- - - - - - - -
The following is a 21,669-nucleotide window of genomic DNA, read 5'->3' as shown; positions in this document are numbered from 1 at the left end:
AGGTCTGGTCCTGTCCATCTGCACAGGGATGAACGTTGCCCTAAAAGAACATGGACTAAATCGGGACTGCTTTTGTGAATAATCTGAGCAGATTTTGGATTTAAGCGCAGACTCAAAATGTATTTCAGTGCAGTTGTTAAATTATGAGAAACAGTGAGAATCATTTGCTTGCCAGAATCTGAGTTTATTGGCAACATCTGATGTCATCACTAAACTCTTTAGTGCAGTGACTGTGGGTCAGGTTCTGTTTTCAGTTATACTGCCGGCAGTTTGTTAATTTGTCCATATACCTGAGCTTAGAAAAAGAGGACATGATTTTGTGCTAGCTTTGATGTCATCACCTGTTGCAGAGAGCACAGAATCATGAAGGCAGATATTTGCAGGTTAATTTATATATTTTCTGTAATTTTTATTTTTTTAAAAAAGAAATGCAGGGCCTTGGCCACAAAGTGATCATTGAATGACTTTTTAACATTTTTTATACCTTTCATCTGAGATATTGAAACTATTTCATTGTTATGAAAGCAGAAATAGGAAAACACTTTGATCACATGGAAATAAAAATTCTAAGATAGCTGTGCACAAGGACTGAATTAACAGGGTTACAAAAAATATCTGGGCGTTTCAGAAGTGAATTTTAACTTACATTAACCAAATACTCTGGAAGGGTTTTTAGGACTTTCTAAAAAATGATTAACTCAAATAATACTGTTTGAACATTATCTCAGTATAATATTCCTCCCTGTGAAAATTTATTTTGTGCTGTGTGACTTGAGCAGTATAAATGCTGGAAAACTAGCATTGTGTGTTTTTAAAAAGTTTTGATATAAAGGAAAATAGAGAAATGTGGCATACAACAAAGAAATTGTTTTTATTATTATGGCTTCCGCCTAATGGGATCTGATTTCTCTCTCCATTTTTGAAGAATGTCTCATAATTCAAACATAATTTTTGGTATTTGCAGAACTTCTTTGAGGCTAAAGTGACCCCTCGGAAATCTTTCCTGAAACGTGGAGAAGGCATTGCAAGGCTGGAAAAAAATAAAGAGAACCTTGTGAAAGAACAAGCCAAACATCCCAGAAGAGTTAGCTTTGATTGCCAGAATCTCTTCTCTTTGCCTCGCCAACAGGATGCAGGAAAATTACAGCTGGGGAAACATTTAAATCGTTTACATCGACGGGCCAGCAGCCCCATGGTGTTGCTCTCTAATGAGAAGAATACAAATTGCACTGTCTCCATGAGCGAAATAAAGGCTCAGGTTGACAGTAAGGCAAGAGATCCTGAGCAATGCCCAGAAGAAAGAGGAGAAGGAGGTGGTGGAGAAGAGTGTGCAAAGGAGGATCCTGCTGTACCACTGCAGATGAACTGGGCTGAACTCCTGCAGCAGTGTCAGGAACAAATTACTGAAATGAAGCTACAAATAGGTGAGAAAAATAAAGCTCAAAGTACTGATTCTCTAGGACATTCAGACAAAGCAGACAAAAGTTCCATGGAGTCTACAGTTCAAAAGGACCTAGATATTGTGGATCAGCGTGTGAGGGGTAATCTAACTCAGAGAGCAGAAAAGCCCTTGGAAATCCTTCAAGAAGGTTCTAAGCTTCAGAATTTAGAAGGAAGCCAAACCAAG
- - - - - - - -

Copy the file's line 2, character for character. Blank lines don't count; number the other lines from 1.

AGGTCTGGTCCTGTCCATCTGCACAGGGATGAACGTTGCCCTAAAAGAACATGGACTAAATCGGGACTGCTTTTGTGAATAATCTGAGCAGATTTTGGATTTAAGCGCAGACTCAAAATGTATTTCAGTGCAGTTGTTAAATTATGAGAAACAGTGAGAATCATTTGCTTGCCAGAATCTGAGTTTATTGGCAACATCTGATGTCATCACTAAACTCTTTAGTGCAGTGACTGTGGGTCAGGTTCTGTTTTCAGTTATACTGCCGGCAGTTTGTTAATTTGTCCATATACCTGAGCTTAGAAAAAGAGGACATGATTTTGTGCTAGCTTTGATGTCATCACCTGTTGCAGAGAGCACAGAATCATGAAGGCAGATATTTGCAGGTTAATTTATATATTTTCTGTAATTTTTATTTTTTTAAAAAAGAAATGCAGGGCCTTGGCCACAAAGTGATCATTGAATGACTTTTTAACATTTTTTATACCTTTCATCTGAGATATTGAAACTATTTCATTGTTATGAAAGCAGAAATAGGAAAACACTTTGATCACATGGAAATAAAAATTCTAAGATAGCTGTGCACAAGGACTGAATTAACAGGGTTACAAAAAATATCTGGGCGTTTCAGAAGTGAATTTTAACTTACATTAACCAAATACTCTGGAAGGGTTTTTAGGACTTTCTAAAAAATGATTAACTCAAATAATACTGTTTGAACATTATCTCAGTATAATATTCCTCCCTGTGAAAATTTATTTTGTGCTGTGTGACTTGAGCAGTATAAATGCTGGAAAACTAGCATTGTGTGTTTTTAAAAAGTTTTGATATAAAGGAAAATAGAGAAATGTGGCATACAACAAAGAAATTGTTTTTATTATTATGGCTTCCGCCTAATGGGATCTGATTTCTCTCTCCATTTTTGAAGAATGTCTCATAATTCAAACATAATTTTTGGTATTTGCAGAACTTCTTTGAGGCTAAAGTGACCCCTCGGAAATCTTTCCTGAAACGTGGAGAAGGCATTGCAAGGCTGGAAAAAAATAAAGAGAACCTTGTGAAAGAACAAGCCAAACATCCCAGAAGAGTTAGCTTTGATTGCCAGAATCTCTTCTCTTTGCCTCGCCAACAGGATGCAGGAAAATTACAGCTGGGGAAACATTTAAATCGTTTACATCGACGGGCCAGCAGCCCCATGGTGTTGCTCTCTAATGAGAAGAATACAAATTGCACTGTCTCCATGAGCGAAATAAAGGCTCAGGTTGACAGTAAGGCAAGAGATCCTGAGCAATGCCCAGAAGAAAGAGGAGAAGGAGGTGGTGGAGAAGAGTGTGCAAAGGAGGATCCTGCTGTACCACTGCAGATGAACTGGGCTGAACTCCTGCAGCAGTGTCAGGAACAAATTACTGAAATGAAGCTACAAATAGGTGAGAAAAATAAAGCTCAAAGTACTGATTCTCTAGGACATTCAGACAAAGCAGACAAAAGTTCCATGGAGTCTACAGTTCAAAAGGACCTAGATATTGTGGATCAGCGTGTGAGGGGTAATCTAACTCAGAGAGCAGAAAAGCCCTTGGAAATCCTTCAAGAAGGTTCTAAGCTTCAGAATTTAGAAGGAAGCCAAACCAAG